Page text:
Biggest convoy yet of Syrians leaves ruined Ghouta

Biggest convoy yet of Syrians leaves ruined Ghouta

The U.N. Office for the Coordination of Humanitarian Affairs (OCHA) said more than 80,000 people had left formerly besieged parts of eastern Ghouta as control shifted since March 9.

Evacuations of Syrian opposition fighters and their families from Eastern Ghouta continued on Wednesday amid reports that Syrian pro-regime forces carried out field executions and arbitrary kidnappings of civilians.

The group reached a deal with Moscow on Friday and its implementation began the following morning with almost 1,000 people boarding buses and leaving.

That convoy brought the total number of evacuees from the pocket to 13,165 people, and more departures were expected later.

President Bashar al-Assad has used such agreements to recover swathes of territory since the uprising against him began seven years ago this month.

Talks are also under way for a deal over the third and final rebel-held pocket of Ghouta, which is held by Jaish al-Islam and includes the largest town in the area, Douma.

Douma-based activist Laith al-Abdullah told Al Jazeera that Faylaq ar-Rahman are trying to evacuate their extended family members now trapped in Douma - despite ongoing negotiations.

They have usually begun with the military encirclement of an area, followed by bombardment and a ground operation before a deal is reached.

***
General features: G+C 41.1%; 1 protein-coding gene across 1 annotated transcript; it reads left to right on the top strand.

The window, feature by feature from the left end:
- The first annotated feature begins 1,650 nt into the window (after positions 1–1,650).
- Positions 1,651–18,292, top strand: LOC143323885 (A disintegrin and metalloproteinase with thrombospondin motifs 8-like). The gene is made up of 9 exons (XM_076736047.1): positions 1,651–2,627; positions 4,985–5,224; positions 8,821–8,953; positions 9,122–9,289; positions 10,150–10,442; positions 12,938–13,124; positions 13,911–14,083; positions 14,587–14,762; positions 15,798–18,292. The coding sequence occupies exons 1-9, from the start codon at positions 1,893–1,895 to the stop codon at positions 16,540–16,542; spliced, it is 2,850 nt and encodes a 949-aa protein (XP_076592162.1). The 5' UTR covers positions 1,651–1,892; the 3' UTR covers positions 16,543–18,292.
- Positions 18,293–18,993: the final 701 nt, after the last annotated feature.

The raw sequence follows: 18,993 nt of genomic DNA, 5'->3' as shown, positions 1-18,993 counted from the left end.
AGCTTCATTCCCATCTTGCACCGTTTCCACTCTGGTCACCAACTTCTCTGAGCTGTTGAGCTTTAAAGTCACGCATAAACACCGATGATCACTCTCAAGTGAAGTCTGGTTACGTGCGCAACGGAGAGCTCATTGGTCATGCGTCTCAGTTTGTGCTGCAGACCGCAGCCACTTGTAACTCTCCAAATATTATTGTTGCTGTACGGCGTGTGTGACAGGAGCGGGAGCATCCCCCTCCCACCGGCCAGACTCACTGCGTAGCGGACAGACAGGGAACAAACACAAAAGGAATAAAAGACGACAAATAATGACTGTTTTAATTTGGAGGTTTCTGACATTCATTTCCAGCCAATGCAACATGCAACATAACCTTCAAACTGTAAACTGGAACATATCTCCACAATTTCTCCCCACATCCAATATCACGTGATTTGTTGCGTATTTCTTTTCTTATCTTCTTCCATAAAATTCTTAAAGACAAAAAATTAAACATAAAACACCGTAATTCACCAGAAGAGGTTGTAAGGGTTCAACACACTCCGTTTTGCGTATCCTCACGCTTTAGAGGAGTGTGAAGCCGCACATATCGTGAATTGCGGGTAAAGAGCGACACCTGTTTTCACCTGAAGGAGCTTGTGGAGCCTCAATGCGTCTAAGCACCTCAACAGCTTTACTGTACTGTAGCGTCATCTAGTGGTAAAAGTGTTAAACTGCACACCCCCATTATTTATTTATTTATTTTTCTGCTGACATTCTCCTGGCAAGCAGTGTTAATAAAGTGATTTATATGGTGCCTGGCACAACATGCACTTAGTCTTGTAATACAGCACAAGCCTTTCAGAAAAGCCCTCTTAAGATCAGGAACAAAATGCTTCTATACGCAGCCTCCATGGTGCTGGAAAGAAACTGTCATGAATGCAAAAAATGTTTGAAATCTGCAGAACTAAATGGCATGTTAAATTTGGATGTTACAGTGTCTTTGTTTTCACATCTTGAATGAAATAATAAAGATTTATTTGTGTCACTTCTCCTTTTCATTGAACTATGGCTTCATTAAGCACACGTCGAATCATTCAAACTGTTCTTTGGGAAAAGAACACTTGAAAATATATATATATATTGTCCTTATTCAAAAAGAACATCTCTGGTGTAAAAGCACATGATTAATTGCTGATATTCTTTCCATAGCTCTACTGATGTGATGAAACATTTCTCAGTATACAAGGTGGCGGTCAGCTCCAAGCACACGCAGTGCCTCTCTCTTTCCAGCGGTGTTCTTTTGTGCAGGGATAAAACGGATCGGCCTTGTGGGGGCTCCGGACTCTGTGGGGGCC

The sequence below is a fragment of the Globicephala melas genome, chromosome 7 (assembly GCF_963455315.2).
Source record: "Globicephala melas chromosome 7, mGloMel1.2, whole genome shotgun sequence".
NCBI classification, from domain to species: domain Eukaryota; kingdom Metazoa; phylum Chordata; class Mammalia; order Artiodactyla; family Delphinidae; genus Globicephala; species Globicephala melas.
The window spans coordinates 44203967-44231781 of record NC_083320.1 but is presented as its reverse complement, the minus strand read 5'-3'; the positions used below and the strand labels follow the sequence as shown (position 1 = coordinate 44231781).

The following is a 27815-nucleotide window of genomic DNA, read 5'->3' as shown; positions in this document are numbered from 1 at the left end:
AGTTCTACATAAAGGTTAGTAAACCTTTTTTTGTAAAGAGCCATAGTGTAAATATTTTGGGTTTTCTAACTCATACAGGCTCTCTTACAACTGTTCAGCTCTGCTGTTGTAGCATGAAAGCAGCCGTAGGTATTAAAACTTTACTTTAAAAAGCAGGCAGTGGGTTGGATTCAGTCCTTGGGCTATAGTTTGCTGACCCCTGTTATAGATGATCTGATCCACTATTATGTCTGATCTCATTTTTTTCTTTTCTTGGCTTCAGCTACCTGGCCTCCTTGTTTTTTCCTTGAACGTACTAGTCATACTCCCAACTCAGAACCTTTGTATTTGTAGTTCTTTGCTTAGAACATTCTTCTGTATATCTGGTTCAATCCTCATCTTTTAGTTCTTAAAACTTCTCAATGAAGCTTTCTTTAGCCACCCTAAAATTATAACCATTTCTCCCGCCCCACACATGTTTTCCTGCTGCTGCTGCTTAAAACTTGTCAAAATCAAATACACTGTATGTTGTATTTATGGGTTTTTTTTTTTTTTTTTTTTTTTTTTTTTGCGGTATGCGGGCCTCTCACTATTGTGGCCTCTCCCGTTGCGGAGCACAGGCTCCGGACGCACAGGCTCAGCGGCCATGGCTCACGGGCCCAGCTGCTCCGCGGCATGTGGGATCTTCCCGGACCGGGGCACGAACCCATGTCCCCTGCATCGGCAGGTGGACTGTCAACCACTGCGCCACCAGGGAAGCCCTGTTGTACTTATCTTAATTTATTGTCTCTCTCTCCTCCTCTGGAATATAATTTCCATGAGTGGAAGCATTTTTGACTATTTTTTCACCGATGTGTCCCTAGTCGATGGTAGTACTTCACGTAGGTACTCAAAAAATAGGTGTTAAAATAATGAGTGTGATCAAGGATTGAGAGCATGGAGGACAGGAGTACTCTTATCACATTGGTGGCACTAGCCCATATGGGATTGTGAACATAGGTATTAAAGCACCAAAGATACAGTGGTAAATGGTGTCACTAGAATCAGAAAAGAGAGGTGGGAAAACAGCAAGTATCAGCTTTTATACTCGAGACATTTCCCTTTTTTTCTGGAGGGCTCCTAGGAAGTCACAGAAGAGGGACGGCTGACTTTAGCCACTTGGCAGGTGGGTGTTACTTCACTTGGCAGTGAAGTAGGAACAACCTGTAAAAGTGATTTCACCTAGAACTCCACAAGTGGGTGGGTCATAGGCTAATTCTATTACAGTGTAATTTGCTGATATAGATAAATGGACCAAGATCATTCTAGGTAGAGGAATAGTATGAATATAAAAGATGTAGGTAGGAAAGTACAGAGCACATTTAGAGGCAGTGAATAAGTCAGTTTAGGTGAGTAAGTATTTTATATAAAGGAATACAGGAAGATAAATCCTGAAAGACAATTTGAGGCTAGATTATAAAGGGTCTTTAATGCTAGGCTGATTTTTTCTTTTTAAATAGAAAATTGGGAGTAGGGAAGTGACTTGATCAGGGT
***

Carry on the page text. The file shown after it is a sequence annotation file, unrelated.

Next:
Eastern Ghouta, a 105-square-km agricultural region consisting of several towns and farmlands, poses the last threat to the capital due to its proximity to government-controlled neighborhoods east of Damascus and ongoing mortar attacks that target residential areas in the capital, pushing people over the edge.

The regime responded with a crippling half-decade siege of the enclave's 400,000 residents, sealing off access to food, medicines and other goods.

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Many tens of thousands of people have also fled eastern Ghouta this month into areas controlled by the Syrian government.

Devastating air strikes and artillery fire have reduced large parts of Ghouta to ruins, forcing their residents to abandon them.

Jaish Al-Islam spokesman Hamza Bayraqdar has said the negotiations are focused on the rebels staying, not evacuating.

Syrian state media says at least 107,000 civilians have fled.

The source said Moscow urged them to follow the example of Faylaq al-Rahman, another Islamist faction that agreed last week to withdraw from its zone in Ghouta after enormous military pressure.

The Islamist group that controls Douma, Jaish al-Islam, is in talks with Russian Federation that have yet to yield a result.

A first deal saw the withdrawal of hardline Islamist rebels Ahrar al-Sham from the town of Harasta last week.

Eight were freed on Sunday and another 26 the following day, SANA said.

Lieutenant General Stanislav Gadzhimagomedov told Russian news agencies on Monday in Syria that he expects Russian troops to "take them (rebels) out soon", and that the rebels were reportedly willing to lay down arms. Jaish al-Islam is accusing the other rebels of not helping with joint defense, and Failaq al-Rahman in particular of cutting off water to fill trenches.

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